UNSW in Silicon Valley

By Chris Styles  Thursday, 7 July 2016  Features

Last week the first UNSW Entrepreneurs and Innovation Summit took place in San Francisco. It not only highlighted the success of UNSW alumni but demonstrated the power of the UNSW ecosystem.

CEO insights

Westfield co-CEO (BCom) Peter Lowy kicked off the event with insights into how Westfield is reinventing itself and retailing globally. Former CEO and current start-up advisor Bob Mansfield (BCom) interviewed Resmed's founder Peter Farrell (DSc; Business School Advisory Board member), and CEO Mick Farrell (BE). Mitch Davis (BCom) told the 100+ audience about his experience as Founder and CEO of Massive Incorporated, which revolutionised the video game industry and was eventually acquired by Microsoft. Tesla Director Robyn Denholm (MCom) interviewed Scott Farquhar (BSc), co-Founder and co-CEO of Atlassian. And former Microsoft executive, founder of Air Tree Ventures and Business School Advisory Board member, Daniel Petre (BSc), gave a frank assessment of the state of Australia's start-up and innovation landscape.

Australia's got talent

Amongst the key themes were: Australia's got talent; there is no point in trying to re-create Silicon Valley in Australia (and we don't need to); and UNSW's entrepreneurial DNA has created huge value.

The talent was not only on show but shared valuable insights into what it takes to succeed in the global entrepreneurial world. They reinforced the essence of entrepreneurship – the ability to see opportunities others don't, create opportunities that would not exist but for the entrepreneur's creativity and foresight, and the perseverance and tenacity to make things happen.

While huge amounts of value has been created in Silicon Valley over the years, the fixation to replicate the Valley in Sydney Harbour is flawed. In strategy we know that by its very nature, true competitive advantage can't be copied. Unique combinations of assets and capabilities, and "path dependency" – a unique history – create unique advantage. Nonetheless, there is much to be learned about the key ingredients: strong universities pursuing basic research, an ecosystem in which business, universities and government work closely together, and an entrepreneurial, can-do mind set. Australia, and Sydney, has the essence of all three, but there was a view that there is still a way to go.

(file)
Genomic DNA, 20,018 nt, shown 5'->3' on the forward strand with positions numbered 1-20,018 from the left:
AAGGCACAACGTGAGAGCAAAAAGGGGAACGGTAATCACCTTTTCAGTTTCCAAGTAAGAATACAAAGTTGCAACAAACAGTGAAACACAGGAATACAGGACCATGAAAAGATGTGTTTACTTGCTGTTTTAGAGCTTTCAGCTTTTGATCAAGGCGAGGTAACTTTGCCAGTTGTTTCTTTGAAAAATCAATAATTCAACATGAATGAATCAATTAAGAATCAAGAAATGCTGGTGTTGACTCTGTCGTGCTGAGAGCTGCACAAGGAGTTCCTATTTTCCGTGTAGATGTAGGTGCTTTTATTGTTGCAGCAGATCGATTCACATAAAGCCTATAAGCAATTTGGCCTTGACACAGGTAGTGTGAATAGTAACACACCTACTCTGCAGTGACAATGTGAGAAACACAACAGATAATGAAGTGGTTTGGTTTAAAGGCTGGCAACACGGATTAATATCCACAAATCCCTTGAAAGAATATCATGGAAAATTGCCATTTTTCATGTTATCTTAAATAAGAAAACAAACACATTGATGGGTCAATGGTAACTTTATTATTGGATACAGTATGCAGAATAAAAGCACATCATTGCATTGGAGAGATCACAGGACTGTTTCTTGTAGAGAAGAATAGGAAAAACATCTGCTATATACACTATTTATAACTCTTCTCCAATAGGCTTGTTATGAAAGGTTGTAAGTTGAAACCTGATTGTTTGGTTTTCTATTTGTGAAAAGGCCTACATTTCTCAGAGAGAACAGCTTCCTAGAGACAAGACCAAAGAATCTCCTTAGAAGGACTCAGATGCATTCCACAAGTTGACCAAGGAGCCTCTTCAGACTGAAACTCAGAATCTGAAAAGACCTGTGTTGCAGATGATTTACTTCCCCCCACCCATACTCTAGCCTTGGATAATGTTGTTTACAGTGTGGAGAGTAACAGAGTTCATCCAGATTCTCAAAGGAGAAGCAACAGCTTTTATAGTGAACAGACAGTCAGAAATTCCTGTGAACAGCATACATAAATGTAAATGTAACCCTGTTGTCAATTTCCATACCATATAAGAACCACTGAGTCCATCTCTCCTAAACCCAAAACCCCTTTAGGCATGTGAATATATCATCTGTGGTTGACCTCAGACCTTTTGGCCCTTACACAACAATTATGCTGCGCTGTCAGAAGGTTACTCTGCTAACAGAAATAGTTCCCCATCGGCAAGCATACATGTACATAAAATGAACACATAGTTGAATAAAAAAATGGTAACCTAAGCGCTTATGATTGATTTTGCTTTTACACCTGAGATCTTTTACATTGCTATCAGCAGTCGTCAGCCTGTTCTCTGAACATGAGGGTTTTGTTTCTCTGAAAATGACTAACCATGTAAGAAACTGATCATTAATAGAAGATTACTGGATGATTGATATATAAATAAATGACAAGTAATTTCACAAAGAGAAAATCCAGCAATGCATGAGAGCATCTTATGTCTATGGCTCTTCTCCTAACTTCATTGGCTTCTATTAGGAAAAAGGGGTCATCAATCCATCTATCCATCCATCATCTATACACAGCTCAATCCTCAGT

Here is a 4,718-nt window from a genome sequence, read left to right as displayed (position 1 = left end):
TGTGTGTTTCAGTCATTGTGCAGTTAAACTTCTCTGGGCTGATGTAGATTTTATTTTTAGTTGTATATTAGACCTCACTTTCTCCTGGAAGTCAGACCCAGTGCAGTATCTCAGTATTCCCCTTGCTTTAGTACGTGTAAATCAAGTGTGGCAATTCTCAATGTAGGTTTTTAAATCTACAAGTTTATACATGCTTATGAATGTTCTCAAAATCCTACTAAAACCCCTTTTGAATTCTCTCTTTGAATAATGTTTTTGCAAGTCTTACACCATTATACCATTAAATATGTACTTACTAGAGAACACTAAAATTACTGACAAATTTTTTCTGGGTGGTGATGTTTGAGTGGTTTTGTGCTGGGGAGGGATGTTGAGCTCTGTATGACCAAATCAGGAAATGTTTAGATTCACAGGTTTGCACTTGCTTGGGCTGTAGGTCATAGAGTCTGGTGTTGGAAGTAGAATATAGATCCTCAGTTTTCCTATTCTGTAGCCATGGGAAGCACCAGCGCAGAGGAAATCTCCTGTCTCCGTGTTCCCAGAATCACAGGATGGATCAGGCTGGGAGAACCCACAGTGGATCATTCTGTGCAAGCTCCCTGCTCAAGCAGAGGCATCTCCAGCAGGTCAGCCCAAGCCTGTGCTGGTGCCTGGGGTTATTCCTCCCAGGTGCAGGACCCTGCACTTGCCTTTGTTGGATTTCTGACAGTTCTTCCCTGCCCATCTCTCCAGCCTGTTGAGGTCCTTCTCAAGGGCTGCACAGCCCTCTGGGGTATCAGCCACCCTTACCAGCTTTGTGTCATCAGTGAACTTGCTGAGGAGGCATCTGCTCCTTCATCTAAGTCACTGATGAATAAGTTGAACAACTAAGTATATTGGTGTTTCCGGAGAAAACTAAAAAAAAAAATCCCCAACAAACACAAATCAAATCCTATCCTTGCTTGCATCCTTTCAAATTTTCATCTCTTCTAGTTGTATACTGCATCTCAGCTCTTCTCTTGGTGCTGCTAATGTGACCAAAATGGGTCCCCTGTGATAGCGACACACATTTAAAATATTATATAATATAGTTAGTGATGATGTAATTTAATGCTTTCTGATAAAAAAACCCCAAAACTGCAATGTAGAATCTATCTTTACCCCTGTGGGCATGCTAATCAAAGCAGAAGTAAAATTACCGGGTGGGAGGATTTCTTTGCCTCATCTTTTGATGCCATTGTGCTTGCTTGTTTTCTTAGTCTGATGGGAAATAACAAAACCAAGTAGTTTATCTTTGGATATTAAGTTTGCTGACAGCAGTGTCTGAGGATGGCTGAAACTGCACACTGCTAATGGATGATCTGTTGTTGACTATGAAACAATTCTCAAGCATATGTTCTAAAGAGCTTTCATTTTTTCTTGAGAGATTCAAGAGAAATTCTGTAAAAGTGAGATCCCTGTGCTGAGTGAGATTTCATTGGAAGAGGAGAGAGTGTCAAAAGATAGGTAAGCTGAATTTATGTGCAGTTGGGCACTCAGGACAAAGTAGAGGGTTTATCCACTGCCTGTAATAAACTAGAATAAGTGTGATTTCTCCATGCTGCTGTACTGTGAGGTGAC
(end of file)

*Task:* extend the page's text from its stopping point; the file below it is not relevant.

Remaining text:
Investing in future economic prosperity

We have great Universities but the funding environment in which allocating resources to research is too often seen as a burden on budgets rather than an investment in future economic prosperity, is constraining progress. The recent funding of quantum computing, presented at the Summit by UNSW researcher Michelle Simmons, is a welcome exception. Elements of the ecosystem exist and connections are made, but the level of interaction between business and universities is nowhere near the extent it is in the US, Europe and Asia. And while Australian culture is pragmatic and action oriented, fear of "failure", rather than emphasising learning from experience, frames risk tasking. The feeling from Summit participants was that huge progress has been made over the past 10 years, but there is still substantial opportunity to be realised.

And let's not forget the opportunity to leverage our proximity and connections to Asia, which was also highlighted during the event.

Finally, it was clear that great Universities, like UNSW, with entrepreneurship and innovation in their DNA, can make a huge difference to individuals' lives, as well as economic and social prosperity more generally. At the Business School we say that, "good minds ask why, but great minds ask why not?" There were over 100 people in San Francisco who had built careers by asking "why not?", and are still doing so. The Business School has 14,500 students who are also asking the question. Whether it's in Silicon Valley or Quantum Harbour, they will have huge impact.


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